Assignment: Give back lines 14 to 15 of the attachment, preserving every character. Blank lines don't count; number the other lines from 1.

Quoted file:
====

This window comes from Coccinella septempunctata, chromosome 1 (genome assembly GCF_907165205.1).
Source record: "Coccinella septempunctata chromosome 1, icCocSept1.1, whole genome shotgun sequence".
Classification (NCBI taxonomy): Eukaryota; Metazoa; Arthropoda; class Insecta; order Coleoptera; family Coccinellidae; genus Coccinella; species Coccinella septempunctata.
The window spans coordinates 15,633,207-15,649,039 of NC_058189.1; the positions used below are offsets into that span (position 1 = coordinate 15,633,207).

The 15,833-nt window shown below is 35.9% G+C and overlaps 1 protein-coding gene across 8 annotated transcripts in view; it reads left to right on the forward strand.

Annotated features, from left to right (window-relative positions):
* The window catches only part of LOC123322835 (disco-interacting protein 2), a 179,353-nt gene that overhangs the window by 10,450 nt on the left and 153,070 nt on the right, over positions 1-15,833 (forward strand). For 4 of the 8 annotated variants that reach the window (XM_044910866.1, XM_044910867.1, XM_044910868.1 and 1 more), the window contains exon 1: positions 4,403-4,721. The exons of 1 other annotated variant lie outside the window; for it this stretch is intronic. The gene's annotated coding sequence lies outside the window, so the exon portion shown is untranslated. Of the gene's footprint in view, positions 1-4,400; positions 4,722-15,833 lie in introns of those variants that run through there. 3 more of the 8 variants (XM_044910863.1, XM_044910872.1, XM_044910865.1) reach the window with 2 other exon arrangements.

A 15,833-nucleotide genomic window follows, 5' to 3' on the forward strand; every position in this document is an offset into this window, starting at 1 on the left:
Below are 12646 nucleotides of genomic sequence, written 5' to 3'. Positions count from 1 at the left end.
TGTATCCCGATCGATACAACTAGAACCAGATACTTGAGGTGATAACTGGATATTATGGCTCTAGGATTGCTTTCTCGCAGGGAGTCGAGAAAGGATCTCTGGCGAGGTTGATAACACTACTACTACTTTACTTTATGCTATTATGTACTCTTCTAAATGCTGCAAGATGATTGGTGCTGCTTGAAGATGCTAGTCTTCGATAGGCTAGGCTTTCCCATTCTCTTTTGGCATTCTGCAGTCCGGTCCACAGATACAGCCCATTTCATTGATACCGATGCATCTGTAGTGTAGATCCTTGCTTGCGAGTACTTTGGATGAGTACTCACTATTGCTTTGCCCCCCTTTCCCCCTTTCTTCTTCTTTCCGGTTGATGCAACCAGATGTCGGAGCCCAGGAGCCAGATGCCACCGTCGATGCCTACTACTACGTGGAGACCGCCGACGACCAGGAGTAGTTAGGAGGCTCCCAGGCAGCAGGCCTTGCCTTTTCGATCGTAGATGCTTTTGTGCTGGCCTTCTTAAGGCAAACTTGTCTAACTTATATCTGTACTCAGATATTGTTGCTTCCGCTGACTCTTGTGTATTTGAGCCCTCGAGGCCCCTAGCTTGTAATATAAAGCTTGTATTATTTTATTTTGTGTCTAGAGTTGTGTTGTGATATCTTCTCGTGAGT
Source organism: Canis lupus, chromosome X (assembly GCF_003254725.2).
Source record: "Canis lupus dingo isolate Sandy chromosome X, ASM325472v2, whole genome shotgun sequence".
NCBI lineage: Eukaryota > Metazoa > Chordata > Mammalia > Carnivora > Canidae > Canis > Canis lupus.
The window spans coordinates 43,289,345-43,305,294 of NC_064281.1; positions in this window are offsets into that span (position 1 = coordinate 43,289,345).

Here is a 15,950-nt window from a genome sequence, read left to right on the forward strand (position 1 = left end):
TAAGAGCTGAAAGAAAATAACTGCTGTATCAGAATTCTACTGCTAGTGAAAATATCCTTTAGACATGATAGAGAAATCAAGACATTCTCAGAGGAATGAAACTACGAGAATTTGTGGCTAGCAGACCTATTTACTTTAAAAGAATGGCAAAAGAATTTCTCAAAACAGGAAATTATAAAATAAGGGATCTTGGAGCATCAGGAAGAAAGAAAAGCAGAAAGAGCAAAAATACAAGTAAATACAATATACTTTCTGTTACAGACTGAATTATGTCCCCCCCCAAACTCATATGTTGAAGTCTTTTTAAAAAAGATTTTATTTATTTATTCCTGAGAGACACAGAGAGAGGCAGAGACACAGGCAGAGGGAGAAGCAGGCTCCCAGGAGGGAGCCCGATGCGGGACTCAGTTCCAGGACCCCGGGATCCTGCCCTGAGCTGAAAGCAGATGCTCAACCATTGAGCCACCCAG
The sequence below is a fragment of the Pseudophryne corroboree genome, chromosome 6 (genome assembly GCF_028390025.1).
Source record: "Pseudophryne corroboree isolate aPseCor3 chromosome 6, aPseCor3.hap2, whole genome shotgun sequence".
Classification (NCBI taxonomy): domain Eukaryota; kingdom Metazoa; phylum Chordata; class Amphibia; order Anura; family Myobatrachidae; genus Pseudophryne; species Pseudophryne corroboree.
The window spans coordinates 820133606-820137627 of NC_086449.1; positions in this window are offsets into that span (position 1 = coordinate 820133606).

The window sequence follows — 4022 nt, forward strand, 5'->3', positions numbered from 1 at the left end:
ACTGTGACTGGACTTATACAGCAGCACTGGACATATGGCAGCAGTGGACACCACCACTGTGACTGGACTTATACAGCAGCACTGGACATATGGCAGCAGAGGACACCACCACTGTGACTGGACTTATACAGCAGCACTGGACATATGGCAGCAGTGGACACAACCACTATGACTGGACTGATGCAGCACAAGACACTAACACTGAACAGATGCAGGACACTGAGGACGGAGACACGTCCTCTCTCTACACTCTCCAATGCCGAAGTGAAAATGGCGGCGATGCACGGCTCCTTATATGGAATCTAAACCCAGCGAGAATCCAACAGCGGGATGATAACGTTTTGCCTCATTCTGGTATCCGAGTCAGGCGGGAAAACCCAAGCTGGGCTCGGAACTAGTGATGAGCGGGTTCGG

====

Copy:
The window spans coordinates 43,289,345-43,305,294 of NC_064281.1; positions in this window are offsets into that span (position 1 = coordinate 43,289,345).

Here is a 15,950-nt window from a genome sequence, read left to right on the forward strand (position 1 = left end):